If You Can’t Sign Him, Sue Him? The Most Interesting Transfer No One is Talking About

Updated: Jul 19



In the world of international soccer – or football as they implore it be called overseas – the process of player transfers can be considered quite hectic. The hectic nature of the transfer process is exacerbated when the impetus placed upon improving the overall squad strength by club executives must be fixed within biannual periods. Analogous to what the NCAA’s Transformation Committee has recommended for athletes entering the transfer portal, clubs are only permitted to sign players within two transfer windows – one designated for the summer period and one for the winter. As such, club managers and executives are working around the clock to find agreements for the players they believe will improve the quality of their overall squads for the forthcoming season.


Unfortunately for these clubs, their ability to sign players is oftentimes at the mercy of the party at the other end of the table. Because player transfers are affected by multiple factors, including weekly wage propositions, the quality of teams interested, and the desires of the players themselves, they can materialize and dissolve in the blink of an eye. Such drastic changes are typically met with little more than public criticism of the player. Nevertheless, a recent transfer to kick off the summer window could potentially become one of the most notorious in modern history due to the legal ramifications that could potentially follow in the coming months.

On June 10th, Arsenal of the English Premier League announced the signing of 19-year-old Brazilian forward Marquinhos from his previous club, Sao Paulo. Marquinhos, while an exciting prospect, is a player considered by manager Mikel Arteta and the Arsenal hierarchy as a player to be developed for the future. Though the North London club is certainly excited to close the first deal of what, according to reports, is proving to be a busy transfer window, they were not the only suitors of Marquinhos in the Premier League. In fact, they are not the only Premier League side to say they hold an agreement for the Brazilian forward.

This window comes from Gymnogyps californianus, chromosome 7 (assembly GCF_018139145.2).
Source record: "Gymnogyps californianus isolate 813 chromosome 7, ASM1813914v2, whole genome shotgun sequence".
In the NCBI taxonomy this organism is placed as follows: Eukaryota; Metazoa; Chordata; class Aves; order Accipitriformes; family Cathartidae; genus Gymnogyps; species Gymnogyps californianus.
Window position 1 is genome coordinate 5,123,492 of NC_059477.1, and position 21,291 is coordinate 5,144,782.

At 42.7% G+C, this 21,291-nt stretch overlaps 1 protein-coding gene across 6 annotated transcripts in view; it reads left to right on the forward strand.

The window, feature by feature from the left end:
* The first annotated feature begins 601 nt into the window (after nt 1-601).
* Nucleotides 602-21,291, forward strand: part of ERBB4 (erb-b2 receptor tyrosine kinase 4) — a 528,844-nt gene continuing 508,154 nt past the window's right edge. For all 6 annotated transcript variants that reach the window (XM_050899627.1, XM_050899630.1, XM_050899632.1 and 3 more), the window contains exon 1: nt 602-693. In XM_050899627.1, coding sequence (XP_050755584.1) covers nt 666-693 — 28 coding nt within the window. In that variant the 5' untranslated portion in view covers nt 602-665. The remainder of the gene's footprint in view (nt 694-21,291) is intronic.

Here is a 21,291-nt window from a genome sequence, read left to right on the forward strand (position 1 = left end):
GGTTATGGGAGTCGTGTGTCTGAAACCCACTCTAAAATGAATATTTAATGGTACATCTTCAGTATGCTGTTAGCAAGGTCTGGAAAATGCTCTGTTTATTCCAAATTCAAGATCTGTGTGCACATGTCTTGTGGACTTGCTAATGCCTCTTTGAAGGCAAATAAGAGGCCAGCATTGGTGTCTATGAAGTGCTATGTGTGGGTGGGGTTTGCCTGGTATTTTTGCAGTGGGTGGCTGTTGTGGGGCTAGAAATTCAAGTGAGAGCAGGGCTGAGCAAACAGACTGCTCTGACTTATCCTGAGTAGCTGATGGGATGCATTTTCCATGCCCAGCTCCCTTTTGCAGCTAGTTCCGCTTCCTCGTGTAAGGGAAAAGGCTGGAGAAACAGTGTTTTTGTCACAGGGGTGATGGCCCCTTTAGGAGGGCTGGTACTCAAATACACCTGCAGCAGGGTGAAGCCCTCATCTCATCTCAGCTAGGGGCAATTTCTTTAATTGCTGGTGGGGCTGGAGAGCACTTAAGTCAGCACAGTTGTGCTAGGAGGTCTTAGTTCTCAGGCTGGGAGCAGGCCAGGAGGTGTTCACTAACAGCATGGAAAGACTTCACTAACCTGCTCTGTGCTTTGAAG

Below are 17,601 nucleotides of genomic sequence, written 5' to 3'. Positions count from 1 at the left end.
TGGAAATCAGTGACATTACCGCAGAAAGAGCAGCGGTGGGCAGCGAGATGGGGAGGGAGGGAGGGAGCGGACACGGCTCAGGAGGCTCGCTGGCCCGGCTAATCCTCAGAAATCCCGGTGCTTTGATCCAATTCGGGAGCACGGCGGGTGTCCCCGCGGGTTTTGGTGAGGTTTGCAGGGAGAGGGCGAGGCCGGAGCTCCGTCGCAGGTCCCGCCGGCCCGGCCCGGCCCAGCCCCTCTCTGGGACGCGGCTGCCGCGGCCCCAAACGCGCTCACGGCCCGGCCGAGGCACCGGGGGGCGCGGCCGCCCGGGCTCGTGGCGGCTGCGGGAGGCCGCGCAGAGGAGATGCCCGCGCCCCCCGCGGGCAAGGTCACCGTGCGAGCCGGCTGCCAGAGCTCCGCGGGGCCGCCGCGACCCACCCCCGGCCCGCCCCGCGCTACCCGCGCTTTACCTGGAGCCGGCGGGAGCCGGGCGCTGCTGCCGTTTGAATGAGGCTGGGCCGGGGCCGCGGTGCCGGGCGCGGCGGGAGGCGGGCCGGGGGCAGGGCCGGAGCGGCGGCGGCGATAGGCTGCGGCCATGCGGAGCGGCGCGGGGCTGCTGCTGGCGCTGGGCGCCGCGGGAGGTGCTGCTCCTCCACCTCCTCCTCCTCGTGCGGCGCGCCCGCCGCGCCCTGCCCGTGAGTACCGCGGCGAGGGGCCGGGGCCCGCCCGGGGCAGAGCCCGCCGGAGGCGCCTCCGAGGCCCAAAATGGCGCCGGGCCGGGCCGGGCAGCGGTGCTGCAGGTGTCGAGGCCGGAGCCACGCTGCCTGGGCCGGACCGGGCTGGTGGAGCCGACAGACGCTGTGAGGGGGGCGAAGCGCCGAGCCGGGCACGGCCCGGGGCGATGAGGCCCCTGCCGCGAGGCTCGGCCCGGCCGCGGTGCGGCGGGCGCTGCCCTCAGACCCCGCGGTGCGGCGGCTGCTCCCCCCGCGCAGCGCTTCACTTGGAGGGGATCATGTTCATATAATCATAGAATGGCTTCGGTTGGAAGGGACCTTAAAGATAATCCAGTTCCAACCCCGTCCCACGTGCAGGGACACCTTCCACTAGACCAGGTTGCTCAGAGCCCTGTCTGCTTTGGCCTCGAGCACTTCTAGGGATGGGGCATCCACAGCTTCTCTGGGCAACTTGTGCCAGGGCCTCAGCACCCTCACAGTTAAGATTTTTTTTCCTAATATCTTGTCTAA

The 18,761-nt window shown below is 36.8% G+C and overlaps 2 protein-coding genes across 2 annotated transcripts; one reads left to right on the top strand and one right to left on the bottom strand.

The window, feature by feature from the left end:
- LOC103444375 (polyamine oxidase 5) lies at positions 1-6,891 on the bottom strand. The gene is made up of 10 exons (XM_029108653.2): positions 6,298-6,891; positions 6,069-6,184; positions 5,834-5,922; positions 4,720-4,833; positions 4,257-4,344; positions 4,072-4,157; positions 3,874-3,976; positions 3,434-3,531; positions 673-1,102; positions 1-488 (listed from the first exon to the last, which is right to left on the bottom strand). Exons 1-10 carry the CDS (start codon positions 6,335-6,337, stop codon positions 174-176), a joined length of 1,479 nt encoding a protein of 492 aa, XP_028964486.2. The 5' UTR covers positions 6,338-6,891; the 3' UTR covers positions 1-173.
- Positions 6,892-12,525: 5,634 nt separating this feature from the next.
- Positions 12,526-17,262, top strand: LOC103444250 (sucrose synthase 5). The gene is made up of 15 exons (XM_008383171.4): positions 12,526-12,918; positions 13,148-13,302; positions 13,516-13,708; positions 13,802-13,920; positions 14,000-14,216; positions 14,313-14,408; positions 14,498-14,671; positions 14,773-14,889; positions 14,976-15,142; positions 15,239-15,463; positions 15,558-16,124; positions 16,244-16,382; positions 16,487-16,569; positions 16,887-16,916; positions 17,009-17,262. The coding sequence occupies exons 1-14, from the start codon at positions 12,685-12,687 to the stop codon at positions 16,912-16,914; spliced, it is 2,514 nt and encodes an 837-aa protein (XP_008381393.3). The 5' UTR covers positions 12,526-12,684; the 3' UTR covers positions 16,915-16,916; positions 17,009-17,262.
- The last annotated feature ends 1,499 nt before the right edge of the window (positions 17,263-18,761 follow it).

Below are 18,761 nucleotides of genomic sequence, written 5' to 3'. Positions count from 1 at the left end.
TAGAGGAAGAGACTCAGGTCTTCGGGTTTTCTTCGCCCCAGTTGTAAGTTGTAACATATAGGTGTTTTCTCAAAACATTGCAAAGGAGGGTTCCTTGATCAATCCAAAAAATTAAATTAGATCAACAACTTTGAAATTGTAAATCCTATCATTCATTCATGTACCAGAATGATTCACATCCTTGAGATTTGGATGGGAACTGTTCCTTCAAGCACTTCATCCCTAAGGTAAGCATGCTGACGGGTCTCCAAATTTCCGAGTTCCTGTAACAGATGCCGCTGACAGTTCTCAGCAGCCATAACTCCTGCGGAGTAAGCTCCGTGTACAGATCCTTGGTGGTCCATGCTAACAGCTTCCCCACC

After Arsenal had begun the process of negotiating for Marquinhos’ transfer, Wolverhampton Wanderers FC (Wolves) made public their disapproval of the negotiations. According to Wolves, Marquinhos had signed a pre-contract with them that would take effect once his contract with Sao Paulo expired in the summer. They had even reportedly arranged an agreement with Grasshopper Club Zürich, a club in Switzerland, to bring Marquinhos on a temporary loan deal to aid his development. Nevertheless, Arsenal swiftly entered negotiations for the player and, with the help of his agency, secured his transfer for a fee rising to 3 million pounds, or approximately $3.67 million.


Upon Marquinhos’ decision to join Arsenal, Wolves were left furious at what they believed to be a breach of contract between themselves and the Brazilian. Consequently, the club decided to consider legal action against Marquinhos in the near future. Allegedly, a Brazilian law firm has been called to file a complaint and open a formal litigation process in response to the player’s contract with Arsenal. And as if this transfer saga could not be any more complicated, it seems that Sao Paulo have attempted to justify reneging their agreement with Wolves by disputing the length of Marquinhos’ contract. In 2019, Marquinhos, then 16 years old, signed a 5-year deal with Sao Paulo, leaving him under their control under 2024. However, FIFA rules state that underage players are only allowed to sign contracts up to three years. Therefore, in accordance with FIFA’s rules, Wolves feel they were entitled to sign a player for free who, as of this year, was out of contract. However, because Sao Paulo believed their player was contracted until 2024, they felt it within their legal rights to earn a fee for his transfer to Arsenal.


Though it was later revealed that Wolves are unlikely to pursue legal action against Arsenal for the transfer, it remains to be seen whether their complaints against Marquinhos and Sao Paulo will evolve into formal litigation. Such a decision would certainly cost the club valuable time and resources that they arguably should be allocating toward strengthening the team. Regardless, the supposed vitriol held by Wolves toward the events of this transfer saga does not seem to be fading, and it will be fascinating to follow any legal developments that arise out of a contract dispute that spans three clubs and two continents.


Bryce Goodwyn is an incoming 1L at Regent University School of Law. While at Regent, he will be a member of the Honors Program and will work as a Dean’s Fellow during his 1L year completing research and administrative work. He also formed part of the recently established National Sports Legal and Business Society as the Regent University Chair. He can be found on Twitter @BryceGoodwyn and on LinkedIn as Bryce Goodwyn.